In the wake of the collapse of Trumpcare, Democrats should not simply move on. Rather, they should propose the expansion of Medicare as a way to improve the Affordable Care Act (“ACA”). Expanding Medicare, like expanding Social Security, is excellent policy. It is also extremely popular, not only with the Democratic base, but the Republican base, as well.
As a Party, Democrats should propose the elimination of the so-called age tax, by lowering the initial age of eligibility for Medicare from age 65 to age 50. The age tax is the practice of insurance companies charging Americans aged 50 and older much more, simply as a result of age.
Lowering the Medicare age to 50 makes private individual health insurance more affordable, because it removes those who, on average, cost the most to insure. In addition to reducing the cost of private health insurance and eliminating the so-called age tax, the change would lower Medicare’s per capita costs, as well.
Medicare currently covers people from age 65 to 114, the age of the oldest American alive today. It also covers about 9.5 million people with disabilities. Seniors and people with disabilities are the part of the population with the highest average medical expenditures. Consequently, lowering the Medicare initial eligibility age to 50 brings in those with lower medical costs, on average, and so, reduces Medicare’s average costs.
Reduced average costs of private health insurance and Medicare! That is a winning combination. Unlike Trumpcare, which increased the age tax, this proposal would eliminate it.
Even if there is resistance from die-hard ideologues to lowering the Medicare eligibility age to 50, they should certainly support lowering it to age 62, when Americans can first claim Social Security. Over 2.8 million Social Security beneficiaries are under the age of 65, even though claiming early means that those beneficiaries will have smaller monthly benefits for the rest of their lives. Many, and perhaps most, have no other choice. Some have lost their jobs and have no other income. Others worked in physically demanding jobs, where their bodies wore out. Still others must stop work to care for a sick spouse or parent. Indeed, the most common age to claim Social Security’s earned benefits is age 62.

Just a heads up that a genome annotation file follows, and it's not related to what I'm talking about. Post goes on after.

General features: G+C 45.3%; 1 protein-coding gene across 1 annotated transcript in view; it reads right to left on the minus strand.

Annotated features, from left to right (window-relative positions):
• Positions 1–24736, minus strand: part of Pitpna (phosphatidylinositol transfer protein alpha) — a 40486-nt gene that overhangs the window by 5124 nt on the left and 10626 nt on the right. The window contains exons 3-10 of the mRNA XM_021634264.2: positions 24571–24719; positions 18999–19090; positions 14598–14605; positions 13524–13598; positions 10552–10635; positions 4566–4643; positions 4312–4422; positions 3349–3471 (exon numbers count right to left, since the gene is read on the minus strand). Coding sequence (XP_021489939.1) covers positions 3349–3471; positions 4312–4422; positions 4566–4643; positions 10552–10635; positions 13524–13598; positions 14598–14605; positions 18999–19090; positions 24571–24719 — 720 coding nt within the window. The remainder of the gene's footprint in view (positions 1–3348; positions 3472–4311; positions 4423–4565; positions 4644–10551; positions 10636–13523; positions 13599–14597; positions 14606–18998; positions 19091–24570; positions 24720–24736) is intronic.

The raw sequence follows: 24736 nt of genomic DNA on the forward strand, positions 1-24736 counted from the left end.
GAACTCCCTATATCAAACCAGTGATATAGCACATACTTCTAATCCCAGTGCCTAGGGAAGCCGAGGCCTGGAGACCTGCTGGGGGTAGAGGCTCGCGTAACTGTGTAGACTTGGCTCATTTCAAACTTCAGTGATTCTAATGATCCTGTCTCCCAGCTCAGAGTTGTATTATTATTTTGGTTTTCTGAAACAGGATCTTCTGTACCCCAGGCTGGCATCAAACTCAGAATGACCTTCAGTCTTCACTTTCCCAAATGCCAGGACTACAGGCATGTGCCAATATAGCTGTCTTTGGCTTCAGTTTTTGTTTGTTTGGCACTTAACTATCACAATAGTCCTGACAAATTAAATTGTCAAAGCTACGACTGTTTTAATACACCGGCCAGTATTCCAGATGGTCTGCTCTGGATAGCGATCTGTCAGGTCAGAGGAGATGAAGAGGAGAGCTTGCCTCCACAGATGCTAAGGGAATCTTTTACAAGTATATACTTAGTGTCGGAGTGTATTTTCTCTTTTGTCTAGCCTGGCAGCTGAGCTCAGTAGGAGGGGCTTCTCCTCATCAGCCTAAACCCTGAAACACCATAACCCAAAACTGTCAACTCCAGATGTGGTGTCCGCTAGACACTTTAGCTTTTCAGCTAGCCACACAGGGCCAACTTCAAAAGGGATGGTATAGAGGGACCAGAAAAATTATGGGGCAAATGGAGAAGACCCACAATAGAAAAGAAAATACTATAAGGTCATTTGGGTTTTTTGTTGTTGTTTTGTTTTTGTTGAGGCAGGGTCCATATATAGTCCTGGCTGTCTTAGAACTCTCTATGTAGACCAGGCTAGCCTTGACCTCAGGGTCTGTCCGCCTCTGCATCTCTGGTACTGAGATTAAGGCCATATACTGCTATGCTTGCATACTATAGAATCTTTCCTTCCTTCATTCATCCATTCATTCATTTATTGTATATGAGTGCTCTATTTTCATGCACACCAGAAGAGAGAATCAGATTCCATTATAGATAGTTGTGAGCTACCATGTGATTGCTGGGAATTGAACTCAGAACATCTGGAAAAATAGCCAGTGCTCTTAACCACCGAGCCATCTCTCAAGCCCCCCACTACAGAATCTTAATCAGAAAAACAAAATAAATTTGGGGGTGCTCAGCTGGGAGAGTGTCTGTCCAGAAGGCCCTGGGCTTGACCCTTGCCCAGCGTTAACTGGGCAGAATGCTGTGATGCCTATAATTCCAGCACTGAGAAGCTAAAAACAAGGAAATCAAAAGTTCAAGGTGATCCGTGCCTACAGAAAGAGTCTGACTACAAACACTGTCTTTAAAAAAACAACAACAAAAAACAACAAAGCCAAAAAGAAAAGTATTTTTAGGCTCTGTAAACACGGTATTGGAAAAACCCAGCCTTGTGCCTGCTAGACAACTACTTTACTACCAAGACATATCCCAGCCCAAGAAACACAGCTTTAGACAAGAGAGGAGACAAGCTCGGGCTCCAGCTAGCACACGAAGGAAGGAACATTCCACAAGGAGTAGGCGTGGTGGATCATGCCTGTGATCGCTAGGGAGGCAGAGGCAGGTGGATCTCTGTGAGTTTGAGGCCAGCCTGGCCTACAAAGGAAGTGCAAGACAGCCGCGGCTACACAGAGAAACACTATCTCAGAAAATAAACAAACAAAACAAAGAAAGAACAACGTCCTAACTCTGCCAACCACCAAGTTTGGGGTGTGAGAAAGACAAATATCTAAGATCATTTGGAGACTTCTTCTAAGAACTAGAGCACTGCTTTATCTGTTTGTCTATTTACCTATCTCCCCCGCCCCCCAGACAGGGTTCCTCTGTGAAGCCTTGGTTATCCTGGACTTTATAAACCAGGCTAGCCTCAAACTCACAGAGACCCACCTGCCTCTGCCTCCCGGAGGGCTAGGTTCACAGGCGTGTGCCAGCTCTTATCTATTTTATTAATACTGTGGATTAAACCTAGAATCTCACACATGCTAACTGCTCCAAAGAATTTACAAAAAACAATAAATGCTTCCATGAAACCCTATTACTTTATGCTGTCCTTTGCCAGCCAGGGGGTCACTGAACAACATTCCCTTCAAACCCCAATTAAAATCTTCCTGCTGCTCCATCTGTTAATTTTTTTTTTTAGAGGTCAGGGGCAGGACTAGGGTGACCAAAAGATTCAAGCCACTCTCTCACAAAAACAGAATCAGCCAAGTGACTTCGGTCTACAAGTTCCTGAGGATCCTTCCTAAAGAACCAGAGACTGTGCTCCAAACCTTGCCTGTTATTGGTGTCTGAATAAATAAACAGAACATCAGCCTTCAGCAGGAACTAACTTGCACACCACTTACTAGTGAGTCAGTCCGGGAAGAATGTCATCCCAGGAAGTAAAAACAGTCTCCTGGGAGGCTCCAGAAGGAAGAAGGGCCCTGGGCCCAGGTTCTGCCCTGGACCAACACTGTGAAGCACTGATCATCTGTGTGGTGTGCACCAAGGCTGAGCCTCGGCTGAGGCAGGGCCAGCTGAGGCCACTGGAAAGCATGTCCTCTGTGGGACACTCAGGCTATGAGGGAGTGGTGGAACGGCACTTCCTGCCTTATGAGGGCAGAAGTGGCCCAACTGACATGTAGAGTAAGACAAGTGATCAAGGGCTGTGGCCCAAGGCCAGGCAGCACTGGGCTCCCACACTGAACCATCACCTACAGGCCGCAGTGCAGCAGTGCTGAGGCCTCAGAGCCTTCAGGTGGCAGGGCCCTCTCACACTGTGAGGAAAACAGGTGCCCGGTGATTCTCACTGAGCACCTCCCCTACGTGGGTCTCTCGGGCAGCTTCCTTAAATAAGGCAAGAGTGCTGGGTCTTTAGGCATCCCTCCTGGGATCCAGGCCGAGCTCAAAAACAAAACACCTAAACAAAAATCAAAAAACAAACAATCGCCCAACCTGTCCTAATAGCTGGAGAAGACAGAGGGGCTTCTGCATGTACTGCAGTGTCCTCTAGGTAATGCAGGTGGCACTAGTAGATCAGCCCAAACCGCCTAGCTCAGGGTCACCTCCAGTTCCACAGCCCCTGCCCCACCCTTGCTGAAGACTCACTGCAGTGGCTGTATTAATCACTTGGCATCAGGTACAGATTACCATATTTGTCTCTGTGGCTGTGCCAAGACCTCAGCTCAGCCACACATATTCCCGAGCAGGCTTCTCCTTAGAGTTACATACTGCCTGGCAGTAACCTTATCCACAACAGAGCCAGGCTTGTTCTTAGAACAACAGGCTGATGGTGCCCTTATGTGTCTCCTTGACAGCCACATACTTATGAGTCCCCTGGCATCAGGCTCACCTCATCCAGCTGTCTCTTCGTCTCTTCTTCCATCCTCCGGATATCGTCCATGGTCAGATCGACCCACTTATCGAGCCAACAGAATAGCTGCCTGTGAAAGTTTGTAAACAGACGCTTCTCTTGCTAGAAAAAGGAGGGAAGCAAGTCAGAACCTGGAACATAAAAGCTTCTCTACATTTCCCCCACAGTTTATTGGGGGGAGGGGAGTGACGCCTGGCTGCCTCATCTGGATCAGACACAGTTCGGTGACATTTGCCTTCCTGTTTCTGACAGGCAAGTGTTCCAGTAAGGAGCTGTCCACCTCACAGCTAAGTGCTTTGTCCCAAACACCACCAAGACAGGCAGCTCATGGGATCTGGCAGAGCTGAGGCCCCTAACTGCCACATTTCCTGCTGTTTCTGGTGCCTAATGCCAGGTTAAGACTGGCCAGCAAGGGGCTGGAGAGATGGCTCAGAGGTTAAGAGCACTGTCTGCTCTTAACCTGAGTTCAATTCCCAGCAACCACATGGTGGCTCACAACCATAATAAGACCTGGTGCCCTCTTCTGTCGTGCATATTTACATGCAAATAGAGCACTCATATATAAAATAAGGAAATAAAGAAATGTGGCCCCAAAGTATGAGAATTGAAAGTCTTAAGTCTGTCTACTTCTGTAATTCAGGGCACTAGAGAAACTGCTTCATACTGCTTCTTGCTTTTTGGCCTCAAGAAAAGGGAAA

These younger retirees are often hanging on as well as they can, until they turn age 65 and can begin to be covered under Medicare. Much was made, in the Trumpcare debate, about the Congressional Budget Office finding that 64-year-olds with annual incomes of $26,500 would have paid $14,600 — more than half their incomes — in annual premiums under Trumpcare.
Half your income on health insurance premiums is unaffordable. It is nearly nine times more than the $1700 annual premium they currently pay under the ACA.
What was left unsaid, though, is that those 64-year-olds pay considerably more for their health insurance under the ACA than the vast majority of the 55 million Medicare beneficiaries pay for their health insurance. In fact, those 64-year-olds pay considerably more for their health insurance than the vast majority of those nearly 2 million Americans older than age 90 pay for their Medicare! More than the 35 or so beneficiaries over 110 pay for Medicare!
In 2017, the vast majority of those receiving Social Security and Medicare will pay just three-quarters of what 64-year-olds pay under the ACA — at most, $1308 for Medicare versus $1700 under the ACA (versus $14,600 under Trumpcare)! (Those who are covered by Medicaid, as well as Medicare, pay nothing. Those who are of higher income, pay more.)